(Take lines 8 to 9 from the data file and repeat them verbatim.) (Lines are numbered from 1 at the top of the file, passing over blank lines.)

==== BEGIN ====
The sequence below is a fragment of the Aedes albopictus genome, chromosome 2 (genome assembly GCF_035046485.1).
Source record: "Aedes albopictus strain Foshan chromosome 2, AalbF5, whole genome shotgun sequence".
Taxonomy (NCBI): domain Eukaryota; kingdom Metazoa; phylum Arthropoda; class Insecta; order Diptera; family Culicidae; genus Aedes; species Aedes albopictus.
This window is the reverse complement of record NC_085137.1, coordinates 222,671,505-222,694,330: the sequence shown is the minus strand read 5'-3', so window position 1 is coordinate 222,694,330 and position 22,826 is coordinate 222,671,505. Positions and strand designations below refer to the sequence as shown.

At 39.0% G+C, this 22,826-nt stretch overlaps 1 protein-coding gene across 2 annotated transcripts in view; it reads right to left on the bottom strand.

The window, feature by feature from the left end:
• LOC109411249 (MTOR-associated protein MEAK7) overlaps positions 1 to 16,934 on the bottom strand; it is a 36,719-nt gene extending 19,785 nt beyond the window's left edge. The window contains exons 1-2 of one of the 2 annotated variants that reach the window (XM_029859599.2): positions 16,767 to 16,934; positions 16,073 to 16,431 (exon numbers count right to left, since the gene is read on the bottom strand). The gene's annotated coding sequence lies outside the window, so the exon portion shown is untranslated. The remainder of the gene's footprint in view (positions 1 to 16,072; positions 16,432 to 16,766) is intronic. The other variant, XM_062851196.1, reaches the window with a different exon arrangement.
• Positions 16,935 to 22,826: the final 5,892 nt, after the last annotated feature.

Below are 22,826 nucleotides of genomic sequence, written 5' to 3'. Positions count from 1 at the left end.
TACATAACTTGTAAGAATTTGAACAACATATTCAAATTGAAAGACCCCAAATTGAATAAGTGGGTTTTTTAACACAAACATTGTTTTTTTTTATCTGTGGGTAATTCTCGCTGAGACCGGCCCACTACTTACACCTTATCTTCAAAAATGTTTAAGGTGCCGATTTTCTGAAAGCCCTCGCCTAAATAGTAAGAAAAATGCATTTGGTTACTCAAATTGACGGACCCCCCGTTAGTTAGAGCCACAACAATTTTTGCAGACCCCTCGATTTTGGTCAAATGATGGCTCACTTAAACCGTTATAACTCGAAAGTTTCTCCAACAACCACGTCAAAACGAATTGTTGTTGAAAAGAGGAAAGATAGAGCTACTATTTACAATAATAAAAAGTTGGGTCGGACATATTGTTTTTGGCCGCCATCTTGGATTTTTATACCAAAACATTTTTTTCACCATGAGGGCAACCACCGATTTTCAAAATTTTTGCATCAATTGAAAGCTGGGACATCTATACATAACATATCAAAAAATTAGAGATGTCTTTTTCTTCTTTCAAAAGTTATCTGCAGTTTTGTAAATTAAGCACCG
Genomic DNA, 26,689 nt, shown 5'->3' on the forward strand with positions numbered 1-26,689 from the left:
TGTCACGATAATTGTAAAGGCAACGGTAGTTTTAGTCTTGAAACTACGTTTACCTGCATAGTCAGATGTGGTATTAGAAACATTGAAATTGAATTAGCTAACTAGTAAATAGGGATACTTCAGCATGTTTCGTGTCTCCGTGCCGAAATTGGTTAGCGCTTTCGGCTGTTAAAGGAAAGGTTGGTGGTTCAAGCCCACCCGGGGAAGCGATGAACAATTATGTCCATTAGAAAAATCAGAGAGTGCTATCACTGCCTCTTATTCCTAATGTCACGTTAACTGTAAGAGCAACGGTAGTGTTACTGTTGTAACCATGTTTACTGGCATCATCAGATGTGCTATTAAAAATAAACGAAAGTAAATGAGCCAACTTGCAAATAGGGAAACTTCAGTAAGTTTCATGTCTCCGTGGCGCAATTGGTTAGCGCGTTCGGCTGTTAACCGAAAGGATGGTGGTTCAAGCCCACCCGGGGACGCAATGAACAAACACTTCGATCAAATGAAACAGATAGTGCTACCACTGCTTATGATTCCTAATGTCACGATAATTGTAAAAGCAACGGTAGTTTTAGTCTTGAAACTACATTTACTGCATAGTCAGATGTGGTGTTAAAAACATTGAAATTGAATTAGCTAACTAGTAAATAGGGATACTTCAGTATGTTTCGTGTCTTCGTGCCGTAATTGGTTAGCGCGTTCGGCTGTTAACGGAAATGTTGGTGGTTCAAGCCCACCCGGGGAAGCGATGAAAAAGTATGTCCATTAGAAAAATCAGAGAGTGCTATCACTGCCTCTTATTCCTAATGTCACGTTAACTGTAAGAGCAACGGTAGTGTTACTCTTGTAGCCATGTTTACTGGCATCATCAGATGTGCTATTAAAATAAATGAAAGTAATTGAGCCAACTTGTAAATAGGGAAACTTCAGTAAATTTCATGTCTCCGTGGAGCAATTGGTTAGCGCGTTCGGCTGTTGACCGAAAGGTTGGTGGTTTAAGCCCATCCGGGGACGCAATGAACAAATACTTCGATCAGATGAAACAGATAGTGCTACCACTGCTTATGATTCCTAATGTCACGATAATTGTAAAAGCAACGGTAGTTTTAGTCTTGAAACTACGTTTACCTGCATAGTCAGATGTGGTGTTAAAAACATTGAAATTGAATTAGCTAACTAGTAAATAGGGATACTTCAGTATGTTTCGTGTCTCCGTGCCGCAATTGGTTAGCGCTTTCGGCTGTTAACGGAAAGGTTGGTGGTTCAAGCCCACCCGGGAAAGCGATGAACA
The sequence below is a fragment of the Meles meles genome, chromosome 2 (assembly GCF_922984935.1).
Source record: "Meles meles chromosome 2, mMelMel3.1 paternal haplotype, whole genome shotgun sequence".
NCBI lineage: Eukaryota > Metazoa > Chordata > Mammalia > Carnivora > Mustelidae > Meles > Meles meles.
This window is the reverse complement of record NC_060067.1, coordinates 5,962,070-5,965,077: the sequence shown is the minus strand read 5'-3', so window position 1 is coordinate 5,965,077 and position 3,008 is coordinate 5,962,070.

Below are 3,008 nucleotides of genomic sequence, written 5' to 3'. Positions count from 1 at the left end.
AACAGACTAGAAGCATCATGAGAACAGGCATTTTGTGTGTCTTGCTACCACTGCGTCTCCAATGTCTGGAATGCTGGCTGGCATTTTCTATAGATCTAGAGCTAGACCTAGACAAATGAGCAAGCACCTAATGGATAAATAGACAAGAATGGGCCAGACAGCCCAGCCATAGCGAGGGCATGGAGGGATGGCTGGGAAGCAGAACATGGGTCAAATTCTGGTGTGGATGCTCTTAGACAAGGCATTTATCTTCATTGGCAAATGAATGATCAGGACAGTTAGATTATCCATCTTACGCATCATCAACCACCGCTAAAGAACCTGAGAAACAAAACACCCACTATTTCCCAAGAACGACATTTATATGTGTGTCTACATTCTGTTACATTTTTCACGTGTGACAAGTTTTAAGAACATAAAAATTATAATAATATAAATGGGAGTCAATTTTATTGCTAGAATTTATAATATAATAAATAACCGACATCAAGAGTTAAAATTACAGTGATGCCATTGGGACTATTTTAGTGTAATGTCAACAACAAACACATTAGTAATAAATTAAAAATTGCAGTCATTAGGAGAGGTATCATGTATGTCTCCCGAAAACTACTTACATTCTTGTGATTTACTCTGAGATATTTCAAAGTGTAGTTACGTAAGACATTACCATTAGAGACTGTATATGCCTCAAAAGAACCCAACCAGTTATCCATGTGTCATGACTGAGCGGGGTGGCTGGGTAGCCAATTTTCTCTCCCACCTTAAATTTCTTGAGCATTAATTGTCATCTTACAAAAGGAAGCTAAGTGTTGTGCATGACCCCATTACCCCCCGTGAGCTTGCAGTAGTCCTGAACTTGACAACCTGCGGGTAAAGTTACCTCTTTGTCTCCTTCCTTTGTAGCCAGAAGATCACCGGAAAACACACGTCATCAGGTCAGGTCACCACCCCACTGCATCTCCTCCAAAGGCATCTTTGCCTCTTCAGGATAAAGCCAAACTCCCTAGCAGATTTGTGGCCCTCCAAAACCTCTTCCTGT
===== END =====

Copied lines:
• Positions 16,935 to 22,826: the final 5,892 nt, after the last annotated feature.

Below are 22,826 nucleotides of genomic sequence, written 5' to 3'. Positions count from 1 at the left end.